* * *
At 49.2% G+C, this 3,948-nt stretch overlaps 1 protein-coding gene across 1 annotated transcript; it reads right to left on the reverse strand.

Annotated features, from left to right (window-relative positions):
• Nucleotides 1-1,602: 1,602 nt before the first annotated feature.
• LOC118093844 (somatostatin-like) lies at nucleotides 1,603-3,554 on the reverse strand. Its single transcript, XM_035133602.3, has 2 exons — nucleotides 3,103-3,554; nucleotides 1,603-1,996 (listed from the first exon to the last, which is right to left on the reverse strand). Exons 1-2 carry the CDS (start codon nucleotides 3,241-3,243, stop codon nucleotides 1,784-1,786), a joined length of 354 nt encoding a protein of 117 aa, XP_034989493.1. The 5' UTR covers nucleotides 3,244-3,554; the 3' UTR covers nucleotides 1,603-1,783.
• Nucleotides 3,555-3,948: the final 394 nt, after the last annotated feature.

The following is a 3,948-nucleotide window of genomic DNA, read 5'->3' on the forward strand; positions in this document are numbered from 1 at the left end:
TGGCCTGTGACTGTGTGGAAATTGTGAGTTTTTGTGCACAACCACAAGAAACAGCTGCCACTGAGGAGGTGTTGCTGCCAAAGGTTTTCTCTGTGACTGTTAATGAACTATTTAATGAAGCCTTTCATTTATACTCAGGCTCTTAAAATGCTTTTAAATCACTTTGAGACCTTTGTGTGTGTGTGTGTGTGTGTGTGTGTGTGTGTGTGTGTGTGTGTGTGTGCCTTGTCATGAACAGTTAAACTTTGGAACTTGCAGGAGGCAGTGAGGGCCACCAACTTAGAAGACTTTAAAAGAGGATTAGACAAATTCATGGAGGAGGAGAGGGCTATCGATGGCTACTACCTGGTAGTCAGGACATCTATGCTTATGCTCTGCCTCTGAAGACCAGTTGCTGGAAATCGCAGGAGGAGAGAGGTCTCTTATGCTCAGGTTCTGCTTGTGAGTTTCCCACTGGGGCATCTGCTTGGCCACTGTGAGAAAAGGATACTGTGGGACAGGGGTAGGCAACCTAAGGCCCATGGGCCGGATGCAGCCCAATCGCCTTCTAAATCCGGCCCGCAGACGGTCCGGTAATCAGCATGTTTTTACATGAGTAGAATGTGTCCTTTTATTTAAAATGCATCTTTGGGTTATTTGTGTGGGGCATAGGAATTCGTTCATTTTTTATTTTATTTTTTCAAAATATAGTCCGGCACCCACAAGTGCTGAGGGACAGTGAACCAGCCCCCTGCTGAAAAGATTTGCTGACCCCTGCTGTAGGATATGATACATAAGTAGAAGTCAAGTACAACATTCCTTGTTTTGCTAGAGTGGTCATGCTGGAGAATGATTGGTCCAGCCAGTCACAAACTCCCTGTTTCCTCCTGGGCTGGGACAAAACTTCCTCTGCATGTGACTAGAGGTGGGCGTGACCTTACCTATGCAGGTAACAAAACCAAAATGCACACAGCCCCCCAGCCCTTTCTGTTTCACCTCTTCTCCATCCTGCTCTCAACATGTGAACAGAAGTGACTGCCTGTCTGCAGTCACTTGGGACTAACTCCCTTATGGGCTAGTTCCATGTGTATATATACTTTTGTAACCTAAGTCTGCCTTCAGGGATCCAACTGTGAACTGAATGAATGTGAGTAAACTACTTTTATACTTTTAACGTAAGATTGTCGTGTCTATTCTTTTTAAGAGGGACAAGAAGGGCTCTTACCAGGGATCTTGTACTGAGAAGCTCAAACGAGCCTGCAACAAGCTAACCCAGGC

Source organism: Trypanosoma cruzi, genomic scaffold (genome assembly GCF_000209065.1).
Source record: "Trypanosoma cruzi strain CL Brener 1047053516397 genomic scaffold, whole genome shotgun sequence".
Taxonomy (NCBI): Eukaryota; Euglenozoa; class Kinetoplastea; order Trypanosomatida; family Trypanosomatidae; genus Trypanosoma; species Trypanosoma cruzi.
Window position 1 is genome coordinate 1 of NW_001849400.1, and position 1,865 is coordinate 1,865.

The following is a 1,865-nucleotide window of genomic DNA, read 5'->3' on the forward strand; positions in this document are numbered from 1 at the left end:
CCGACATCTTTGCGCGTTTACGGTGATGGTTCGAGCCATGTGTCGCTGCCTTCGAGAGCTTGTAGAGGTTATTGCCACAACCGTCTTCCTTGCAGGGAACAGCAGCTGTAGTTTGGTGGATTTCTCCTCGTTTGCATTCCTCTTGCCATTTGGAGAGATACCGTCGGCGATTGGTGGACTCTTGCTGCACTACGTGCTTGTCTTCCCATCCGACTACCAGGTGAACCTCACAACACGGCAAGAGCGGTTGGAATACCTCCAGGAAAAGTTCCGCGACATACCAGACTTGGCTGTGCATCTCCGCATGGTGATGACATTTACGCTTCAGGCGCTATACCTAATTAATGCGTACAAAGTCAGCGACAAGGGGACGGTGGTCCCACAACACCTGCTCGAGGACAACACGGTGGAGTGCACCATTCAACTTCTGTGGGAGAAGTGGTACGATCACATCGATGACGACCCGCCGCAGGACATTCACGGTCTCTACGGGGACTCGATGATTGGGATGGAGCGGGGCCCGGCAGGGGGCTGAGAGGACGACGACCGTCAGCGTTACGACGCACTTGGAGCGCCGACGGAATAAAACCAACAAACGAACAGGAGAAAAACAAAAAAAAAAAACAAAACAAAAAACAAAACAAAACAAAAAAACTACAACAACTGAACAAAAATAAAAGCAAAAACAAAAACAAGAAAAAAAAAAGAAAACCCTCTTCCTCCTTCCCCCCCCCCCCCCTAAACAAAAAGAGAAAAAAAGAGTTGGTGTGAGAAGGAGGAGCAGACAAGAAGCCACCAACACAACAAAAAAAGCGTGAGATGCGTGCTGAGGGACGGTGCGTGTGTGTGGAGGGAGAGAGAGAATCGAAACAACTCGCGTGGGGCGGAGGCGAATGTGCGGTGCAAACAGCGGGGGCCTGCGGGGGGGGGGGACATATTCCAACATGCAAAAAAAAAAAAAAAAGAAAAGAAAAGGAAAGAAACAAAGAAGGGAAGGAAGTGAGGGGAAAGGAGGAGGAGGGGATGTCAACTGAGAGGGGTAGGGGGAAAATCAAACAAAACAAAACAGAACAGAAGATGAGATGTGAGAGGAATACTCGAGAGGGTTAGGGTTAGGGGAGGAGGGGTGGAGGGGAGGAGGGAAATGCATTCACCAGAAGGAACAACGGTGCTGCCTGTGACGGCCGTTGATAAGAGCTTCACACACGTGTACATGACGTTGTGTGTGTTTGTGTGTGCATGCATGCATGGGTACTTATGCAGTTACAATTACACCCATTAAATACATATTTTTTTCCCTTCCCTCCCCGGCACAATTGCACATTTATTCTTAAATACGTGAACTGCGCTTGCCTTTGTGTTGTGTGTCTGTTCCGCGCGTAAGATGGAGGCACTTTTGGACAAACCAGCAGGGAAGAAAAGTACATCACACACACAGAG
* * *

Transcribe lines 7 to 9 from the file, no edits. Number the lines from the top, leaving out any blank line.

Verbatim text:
TGGCCTGTGACTGTGTGGAAATTGTGAGTTTTTGTGCACAACCACAAGAAACAGCTGCCACTGAGGAGGTGTTGCTGCCAAAGGTTTTCTCTGTGACTGTTAATGAACTATTTAATGAAGCCTTTCATTTATACTCAGGCTCTTAAAATGCTTTTAAATCACTTTGAGACCTTTGTGTGTGTGTGTGTGTGTGTGTGTGTGTGTGTGTGTGTGTGTGTGTGTGCCTTGTCATGAACAGTTAAACTTTGGAACTTGCAGGAGGCAGTGAGGGCCACCAACTTAGAAGACTTTAAAAGAGGATTAGACAAATTCATGGAGGAGGAGAGGGCTATCGATGGCTACTACCTGGTAGTCAGGACATCTATGCTTATGCTCTGCCTCTGAAGACCAGTTGCTGGAAATCGCAGGAGGAGAGAGGTCTCTTATGCTCAGGTTCTGCTTGTGAGTTTCCCACTGGGGCATCTGCTTGGCCACTGTGAGAAAAGGATACTGTGGGACAGGGGTAGGCAACCTAAGGCCCATGGGCCGGATGCAGCCCAATCGCCTTCTAAATCCGGCCCGCAGACGGTCCGGTAATCAGCATGTTTTTACATGAGTAGAATGTGTCCTTTTATTTAAAATGCATCTTTGGGTTATTTGTGTGGGGCATAGGAATTCGTTCATTTTTTATTTTATTTTTTCAAAATATAGTCCGGCACCCACAAGTGCTGAGGGACAGTGAACCAGCCCCCTGCTGAAAAGATTTGCTGACCCCTGCTGTAGGATATGATACATAAGTAGAAGTCAAGTACAACATTCCTTGTTTTGCTAGAGTGGTCATGCTGGAGAATGATTGGTCCAGCCAGTCACAAACTCCCTGTTTCCTCCTGGGCTGGGACAAAACTTCCTCTGCATGTGACTAGAGGTGGGCGTGACCTTACCTATGCAGGTAACAAAACCAAAATGCACACAGCCCCCCAGCCCTTTCTGTTTCACCTCTTCTCCATCCTGCTCTCAACATGTGAACAGAAGTGACTGCCTGTCTGCAGTCACTTGGGACTAACTCCCTTATGGGCTAGTTCCATGTGTATATATACTTTTGTAACCTAAGTCTGCCTTCAGGGATCCAACTGTGAACTGAATGAATGTGAGTAAACTACTTTTATACTTTTAACGTAAGATTGTCGTGTCTATTCTTTTTAAGAGGGACAAGAAGGGCTCTTACCAGGGATCTTGTACTGAGAAGCTCAAACGAGCCTGCAACAAGCTAACCCAGGC

Source organism: Trypanosoma cruzi, genomic scaffold (genome assembly GCF_000209065.1).
Source record: "Trypanosoma cruzi strain CL Brener 1047053516397 genomic scaffold, whole genome shotgun sequence".